The children most likely to walk or cycle to school live in urban areas, with a single parent, and in an economically disadvantaged home, according to survey results that were published in Pediatrics today by Dr. Roman Pabayo of the University of Montreal Hospital Research Centre and the university's Department of Social and preventive medicine.
Pabayo's study is unique in that it follows the same group of children as they age throughout the school years, and it shows that children increasingly use "active transport" to travel to school until they reach ten or eleven years of age, at which point the trend then reverses.
"The study is important for the well-being of children because most children are not meeting physical activity guidelines needed for optimal growth and development," Pabayo explained. "Active transportation to school represents an affordable and easy way to incorporate physical activity in the daily routines of children. In a separate study on children in Quebec, we have actually found significant associations between weight and whether the child cycles or walks to school." The term active transportation relates to physical exertion, and excludes public transportation, school buses and driving.
The study looked at the habits of 7690 Canadian children, and it revealed that a variety of interesting factors are associated with transport choice. For example, children of parents who reported that their child had many friends in their area were more than twice as likely to increase their active commuting over two years in comparison to other children. Adolescents were less likely to increase their active transportation if there were no traffic lights or pedestrian crossings on their route to school. Whether a child has someone with whom to commute or older siblings were found to be particularly influential.
Future studies must be undertaken to explain these trends and factors identified in the study. "Why are children from Saskatchewan and Manitoba the most likely to use active transport at a given point in their lives? What about children from poorer backgrounds? Why are there different patterns as children age across socio-demographic and regional lines? If we can gain a better understanding of the factors that influence how children get to school, we may be able to encourage more families to bike or walk to school, leading to lifelong healthy behaviors," Pabayo said.
About the study
The research was funded by the Canadian Institutes of Health Research and by the Quebec Inter-University Centre for Social Statistics and was carried out while Pabayo was affiliated with the University of Montreal's Department of Social and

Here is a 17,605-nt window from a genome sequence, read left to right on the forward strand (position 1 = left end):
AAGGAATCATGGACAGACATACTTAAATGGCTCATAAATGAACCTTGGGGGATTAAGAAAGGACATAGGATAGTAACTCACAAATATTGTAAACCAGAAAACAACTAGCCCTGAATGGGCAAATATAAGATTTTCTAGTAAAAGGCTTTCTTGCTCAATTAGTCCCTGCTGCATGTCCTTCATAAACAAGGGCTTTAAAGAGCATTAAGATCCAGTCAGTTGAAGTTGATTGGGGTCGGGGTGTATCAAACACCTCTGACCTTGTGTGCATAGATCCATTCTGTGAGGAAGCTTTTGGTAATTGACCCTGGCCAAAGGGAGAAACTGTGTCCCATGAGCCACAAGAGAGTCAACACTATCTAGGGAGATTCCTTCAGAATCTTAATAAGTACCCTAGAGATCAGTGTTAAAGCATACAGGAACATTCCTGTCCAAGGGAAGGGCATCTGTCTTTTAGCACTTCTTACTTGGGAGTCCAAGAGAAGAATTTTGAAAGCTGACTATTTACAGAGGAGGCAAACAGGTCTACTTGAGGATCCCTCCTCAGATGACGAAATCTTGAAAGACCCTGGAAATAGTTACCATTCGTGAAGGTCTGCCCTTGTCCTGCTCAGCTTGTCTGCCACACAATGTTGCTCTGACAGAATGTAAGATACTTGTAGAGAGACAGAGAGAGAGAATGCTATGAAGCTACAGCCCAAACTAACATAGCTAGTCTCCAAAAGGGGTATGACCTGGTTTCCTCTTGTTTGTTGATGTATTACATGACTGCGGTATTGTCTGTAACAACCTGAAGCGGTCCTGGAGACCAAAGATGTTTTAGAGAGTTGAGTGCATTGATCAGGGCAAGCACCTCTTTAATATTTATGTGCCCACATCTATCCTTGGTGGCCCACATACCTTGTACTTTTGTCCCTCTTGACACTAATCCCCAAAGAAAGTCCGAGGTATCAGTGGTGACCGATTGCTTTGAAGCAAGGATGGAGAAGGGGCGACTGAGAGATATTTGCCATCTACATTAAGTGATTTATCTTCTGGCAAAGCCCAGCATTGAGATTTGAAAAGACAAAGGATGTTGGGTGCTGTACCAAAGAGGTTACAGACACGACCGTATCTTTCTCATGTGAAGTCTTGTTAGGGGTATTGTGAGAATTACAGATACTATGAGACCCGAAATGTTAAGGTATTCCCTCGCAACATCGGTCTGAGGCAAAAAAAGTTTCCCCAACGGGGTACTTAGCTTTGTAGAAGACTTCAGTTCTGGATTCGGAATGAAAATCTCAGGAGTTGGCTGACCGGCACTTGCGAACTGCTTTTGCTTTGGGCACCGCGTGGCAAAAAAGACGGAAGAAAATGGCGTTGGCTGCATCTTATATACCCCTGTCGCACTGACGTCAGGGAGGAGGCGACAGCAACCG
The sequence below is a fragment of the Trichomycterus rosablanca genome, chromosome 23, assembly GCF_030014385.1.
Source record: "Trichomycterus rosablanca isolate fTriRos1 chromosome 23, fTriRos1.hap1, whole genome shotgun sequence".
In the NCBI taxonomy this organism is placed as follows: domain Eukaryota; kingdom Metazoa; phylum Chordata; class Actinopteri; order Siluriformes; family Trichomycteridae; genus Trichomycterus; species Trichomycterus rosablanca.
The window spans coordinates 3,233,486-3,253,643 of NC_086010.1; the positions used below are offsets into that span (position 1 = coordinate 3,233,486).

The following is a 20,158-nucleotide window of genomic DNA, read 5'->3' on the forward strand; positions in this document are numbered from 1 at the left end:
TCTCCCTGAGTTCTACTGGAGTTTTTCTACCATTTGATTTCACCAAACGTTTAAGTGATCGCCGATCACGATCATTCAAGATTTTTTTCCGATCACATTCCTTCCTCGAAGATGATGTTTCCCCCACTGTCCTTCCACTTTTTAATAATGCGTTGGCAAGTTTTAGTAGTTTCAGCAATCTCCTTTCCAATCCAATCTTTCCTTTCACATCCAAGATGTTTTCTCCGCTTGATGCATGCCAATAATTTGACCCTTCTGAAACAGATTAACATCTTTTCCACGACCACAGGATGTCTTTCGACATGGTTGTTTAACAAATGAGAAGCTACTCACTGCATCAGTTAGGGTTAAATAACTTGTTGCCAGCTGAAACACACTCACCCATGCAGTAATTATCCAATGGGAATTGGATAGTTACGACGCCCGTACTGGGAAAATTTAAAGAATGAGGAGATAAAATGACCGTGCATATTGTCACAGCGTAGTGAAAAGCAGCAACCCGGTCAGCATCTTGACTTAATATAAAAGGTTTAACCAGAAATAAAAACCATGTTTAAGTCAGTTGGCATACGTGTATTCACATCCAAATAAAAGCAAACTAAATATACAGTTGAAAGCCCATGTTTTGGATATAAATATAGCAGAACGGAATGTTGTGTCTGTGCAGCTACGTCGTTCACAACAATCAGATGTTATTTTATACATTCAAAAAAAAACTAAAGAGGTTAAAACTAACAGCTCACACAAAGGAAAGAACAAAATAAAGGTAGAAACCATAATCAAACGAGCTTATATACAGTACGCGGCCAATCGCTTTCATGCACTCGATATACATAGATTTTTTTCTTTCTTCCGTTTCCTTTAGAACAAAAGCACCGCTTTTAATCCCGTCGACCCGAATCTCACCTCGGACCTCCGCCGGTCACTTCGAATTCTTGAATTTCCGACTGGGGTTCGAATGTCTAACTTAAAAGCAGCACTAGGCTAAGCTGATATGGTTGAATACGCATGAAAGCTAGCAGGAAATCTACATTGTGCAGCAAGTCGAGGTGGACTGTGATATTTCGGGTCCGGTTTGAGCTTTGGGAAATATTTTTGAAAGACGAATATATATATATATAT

Preventive Medicine, University of Montreal Hospital Research Centre (health risks research theme), and the Research Centre of Sainte Justine University Hospital. Respectively, the institutions are officially known as Université de Montréal, Centre de recherche du Centre hospitalier de l'Université de Montréal (CRCHUM) and Centre de recherche du Centre hospitalier universitaire Sainte-Justine.Links:
CHU Sainte-Justine Research Center: http://www.chu-sainte-justine.org/research/Media contact:
William Raillant-Clark | EurekAlert!
Do microplastics harbour additional risks by colonization with harmful bacteria?
05.04.2018 | Leibniz-Institut für Ostseeforschung Warnemünde
Rutgers-led innovation could spur faster, cheaper, nano-based manufacturing
14.02.2018 | Rutgers University
University of Connecticut researchers have created a biodegradable composite made of silk fibers that can be used to repair broken load-bearing bones without the complications sometimes presented by other materials.
Repairing major load-bearing bones such as those in the leg can be a long and uncomfortable process.
Study published in the journal ACS Applied Materials & Interfaces is the outcome of an international effort that included teams from Dresden and Berlin in Germany, and the US.
Scientists at the Helmholtz-Zentrum Dresden-Rossendorf (HZDR) together with colleagues from the Helmholtz-Zentrum Berlin (HZB) and the University of Virginia...
Novel highly efficient and brilliant gamma-ray source: Based on model calculations, physicists of the Max PIanck Institute for Nuclear Physics in Heidelberg propose a novel method for an efficient high-brilliance gamma-ray source. A giant collimated gamma-ray pulse is generated from the interaction of a dense ultra-relativistic electron beam with a thin solid conductor. Energetic gamma-rays are copiously produced as the electron beam splits into filaments while propagating across the conductor. The resulting gamma-ray energy and flux enable novel experiments in nuclear and fundamental physics.
The typical wavelength of light interacting with an object of the microcosm scales with the size of this object. For atoms, this ranges from visible light to...
Stable joint cartilage can be produced from adult stem cells originating from bone marrow. This is made possible by inducing specific molecular processes occurring during embryonic cartilage formation, as researchers from the University and University Hospital of Basel report in the scientific journal PNAS.
Certain mesenchymal stem/stromal cells from the bone marrow of adults are considered extremely promising for skeletal tissue regeneration. These adult stem...
In the fight against cancer, scientists are developing new drugs to hit tumor cells at so far unused weak points. Such a “sore spot” is the protein complex...
13.04.2018 | Event News
12.04.2018 | Event News
09.04.2018 | Event News
20.04.2018 | Physics and Astronomy
20.04.2018 | Interdisciplinary Research
20.04.2018 | Physics and Astronomy